The assassin only wounds the prince and is found dead, supposedly fallen from a great height after the shot. Many people are quick to dismiss the assassin as a lone looney but Vimes isn’t convinced. He assigns Corporal Nobby and Sergeant Colon to investigate the supposed assassin, and assigns Carrot and Angua to investigate the assassination, secretly. Vimes also investigates it himself. He strongly suspects that a group of Ankh-Morpok’s nobility is involved but he can’t deny that there are shady characters among the Klatchians, too. Then, war is declared and Ankh-Morpok’s nobility welcome is enthusiastically and start to recruit.

Jingo is another Discworld book with a strong theme of tolerance. People from both nations are shown to be quite similar in character despite the differences in clothes and foods. This is especially clear in the short snippets about two rival fishermen, Solid Jackson and Greasy Arif, who are trying to claim the new island for their own country, thoroughly embarrassing their sons in the process. The Ankh-Morpokian nobility is shown as idiots who have no idea how a war is really conducted but cling to out dated notions and romantic ideals read in books, and in the meantime costing real men their lives. Meanwhile, Klatchians have been waging war all the time and are better armed, too. There’s also a hilarious subplot where Nobby gets in touch with his inner, er, femininity.

I think this book is more satire than jokes than the previous ones I’ve read from him. (Just an observation, not a complaint.) It ridicules just about every aspect of military conflict from the excuses to have a conflict to the butler who suddenly is a very competent soldier. However, I think the characters were more archetypal than usual. Lord Rust has especially lost any contact with the real world and sunken to new heights of stupidity. Then again, I really enjoyed Nobby’s and Colon’s attempt at undercover work and Carrot was hilarious as well. There really seems to be some sort of pacifying magic around Carrot.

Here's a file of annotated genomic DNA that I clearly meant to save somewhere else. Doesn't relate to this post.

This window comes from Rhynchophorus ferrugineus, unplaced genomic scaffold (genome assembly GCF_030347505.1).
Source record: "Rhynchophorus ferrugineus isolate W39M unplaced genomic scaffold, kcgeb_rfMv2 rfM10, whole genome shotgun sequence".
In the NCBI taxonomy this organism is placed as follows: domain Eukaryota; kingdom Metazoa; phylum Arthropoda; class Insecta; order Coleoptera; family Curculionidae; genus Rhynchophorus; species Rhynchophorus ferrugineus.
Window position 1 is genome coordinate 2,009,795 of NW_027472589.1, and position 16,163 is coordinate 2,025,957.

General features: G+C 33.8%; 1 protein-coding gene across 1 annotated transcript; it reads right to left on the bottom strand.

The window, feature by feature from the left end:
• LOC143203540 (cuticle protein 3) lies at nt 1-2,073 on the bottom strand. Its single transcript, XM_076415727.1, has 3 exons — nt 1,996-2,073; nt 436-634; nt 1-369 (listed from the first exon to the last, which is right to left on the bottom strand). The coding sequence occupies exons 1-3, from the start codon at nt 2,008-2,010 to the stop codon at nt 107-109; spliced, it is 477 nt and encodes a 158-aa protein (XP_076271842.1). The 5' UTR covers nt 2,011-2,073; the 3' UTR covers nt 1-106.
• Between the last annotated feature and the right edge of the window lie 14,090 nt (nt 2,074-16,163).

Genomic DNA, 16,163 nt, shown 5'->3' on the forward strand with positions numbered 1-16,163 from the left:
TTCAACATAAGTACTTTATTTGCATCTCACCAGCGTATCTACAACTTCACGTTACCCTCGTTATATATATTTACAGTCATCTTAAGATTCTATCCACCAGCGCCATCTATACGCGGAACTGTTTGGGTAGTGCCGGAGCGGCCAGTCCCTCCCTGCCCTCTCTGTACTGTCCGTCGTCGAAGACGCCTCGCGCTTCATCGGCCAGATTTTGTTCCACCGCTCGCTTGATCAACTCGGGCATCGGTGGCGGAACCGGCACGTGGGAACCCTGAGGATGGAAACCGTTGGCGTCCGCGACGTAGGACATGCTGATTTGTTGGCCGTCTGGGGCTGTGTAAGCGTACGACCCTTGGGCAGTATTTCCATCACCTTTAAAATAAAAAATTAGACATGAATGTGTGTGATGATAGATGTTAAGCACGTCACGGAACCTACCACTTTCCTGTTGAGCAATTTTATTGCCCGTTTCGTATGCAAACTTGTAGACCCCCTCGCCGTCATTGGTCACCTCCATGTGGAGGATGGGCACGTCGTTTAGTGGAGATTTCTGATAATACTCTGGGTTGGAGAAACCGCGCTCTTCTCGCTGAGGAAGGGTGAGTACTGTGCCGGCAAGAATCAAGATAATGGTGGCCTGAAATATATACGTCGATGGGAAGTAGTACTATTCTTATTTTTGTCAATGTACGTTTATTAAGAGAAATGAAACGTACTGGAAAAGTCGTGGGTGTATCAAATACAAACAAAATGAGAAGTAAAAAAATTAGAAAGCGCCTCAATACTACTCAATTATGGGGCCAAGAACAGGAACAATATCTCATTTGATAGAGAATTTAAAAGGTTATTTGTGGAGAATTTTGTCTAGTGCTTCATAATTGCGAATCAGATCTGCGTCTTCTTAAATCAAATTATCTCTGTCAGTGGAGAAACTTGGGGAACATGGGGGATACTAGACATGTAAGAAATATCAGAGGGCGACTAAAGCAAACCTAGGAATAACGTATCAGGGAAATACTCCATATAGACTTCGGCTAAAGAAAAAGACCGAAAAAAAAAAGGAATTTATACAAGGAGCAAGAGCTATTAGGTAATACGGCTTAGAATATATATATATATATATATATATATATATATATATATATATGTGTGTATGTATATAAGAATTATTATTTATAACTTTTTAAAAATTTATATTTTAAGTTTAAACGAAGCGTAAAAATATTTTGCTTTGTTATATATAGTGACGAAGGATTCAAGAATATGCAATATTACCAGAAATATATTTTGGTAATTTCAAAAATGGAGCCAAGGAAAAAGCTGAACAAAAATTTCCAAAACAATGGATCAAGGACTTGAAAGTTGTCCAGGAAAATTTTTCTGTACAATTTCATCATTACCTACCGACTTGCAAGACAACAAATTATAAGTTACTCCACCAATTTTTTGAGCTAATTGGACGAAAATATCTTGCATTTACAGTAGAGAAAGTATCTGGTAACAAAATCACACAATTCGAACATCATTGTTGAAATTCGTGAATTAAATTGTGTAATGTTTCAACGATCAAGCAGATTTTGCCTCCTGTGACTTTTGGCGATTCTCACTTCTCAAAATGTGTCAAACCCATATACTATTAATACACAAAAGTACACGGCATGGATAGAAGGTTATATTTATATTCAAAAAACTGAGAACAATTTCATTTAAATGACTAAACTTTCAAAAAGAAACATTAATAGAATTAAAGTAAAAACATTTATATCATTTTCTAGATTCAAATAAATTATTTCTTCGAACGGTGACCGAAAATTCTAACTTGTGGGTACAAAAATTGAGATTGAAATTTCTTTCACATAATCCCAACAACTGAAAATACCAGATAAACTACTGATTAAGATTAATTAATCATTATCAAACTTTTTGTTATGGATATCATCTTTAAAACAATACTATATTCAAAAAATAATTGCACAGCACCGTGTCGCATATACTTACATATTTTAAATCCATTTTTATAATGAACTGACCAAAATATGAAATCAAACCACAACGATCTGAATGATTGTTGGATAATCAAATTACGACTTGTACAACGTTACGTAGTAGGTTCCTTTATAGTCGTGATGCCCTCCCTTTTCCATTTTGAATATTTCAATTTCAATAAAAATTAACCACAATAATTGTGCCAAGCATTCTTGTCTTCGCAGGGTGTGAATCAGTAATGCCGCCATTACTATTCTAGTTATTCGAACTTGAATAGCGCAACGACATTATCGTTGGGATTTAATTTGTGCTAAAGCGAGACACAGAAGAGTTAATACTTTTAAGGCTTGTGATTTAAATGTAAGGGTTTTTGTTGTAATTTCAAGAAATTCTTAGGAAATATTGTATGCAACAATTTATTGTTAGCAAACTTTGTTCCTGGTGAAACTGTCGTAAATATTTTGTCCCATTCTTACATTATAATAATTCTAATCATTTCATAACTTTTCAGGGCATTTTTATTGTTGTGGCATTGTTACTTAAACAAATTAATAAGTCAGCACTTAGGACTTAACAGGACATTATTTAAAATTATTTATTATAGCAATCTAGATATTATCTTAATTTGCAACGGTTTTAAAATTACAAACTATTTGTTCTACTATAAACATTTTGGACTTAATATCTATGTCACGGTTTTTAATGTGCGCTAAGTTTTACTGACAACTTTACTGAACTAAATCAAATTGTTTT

Quotes:
“It was much better to imagine men in some smokey room somewhere, made mad and cynical by privilege and power, plotting over brandy. You had to cling to this sort of image, because if you didn’t then you might have to face the fact that bad things happened because ordinary people, the kind who brushed the dog and told the children bed time stories, were capable of then going out and doing horrible things to other ordinary people. It was so much easier to blame it on Them. It was bleakly depressing to think that They were Us. If it was Them, then nothing was anyone’s fault. If it was Us, then what did that make Me? After all, I’m one of Us. I must be. I’ve certainly never thought of myself as one of Them. No one ever thinks of themselves as one of Them. We’re always one of Us. It’s Them that do the bad things.”

“They represented what people called the “international community.” And like all uses of the word “community,” you were never quite sure what or who it was.”

“Fortune favours the brave, sir,” said Carrot cheerfully.
“Good. Good. Pleased to hear it, captain. What is her position vis a vis heavily armed, well prepared and excessively manned armies?”
“Oh, no–one’s ever heard of Fortune favouring them, sir.”
“According to General Tacticus, it’s because they favour themselves,” said Vimes.

Next Page »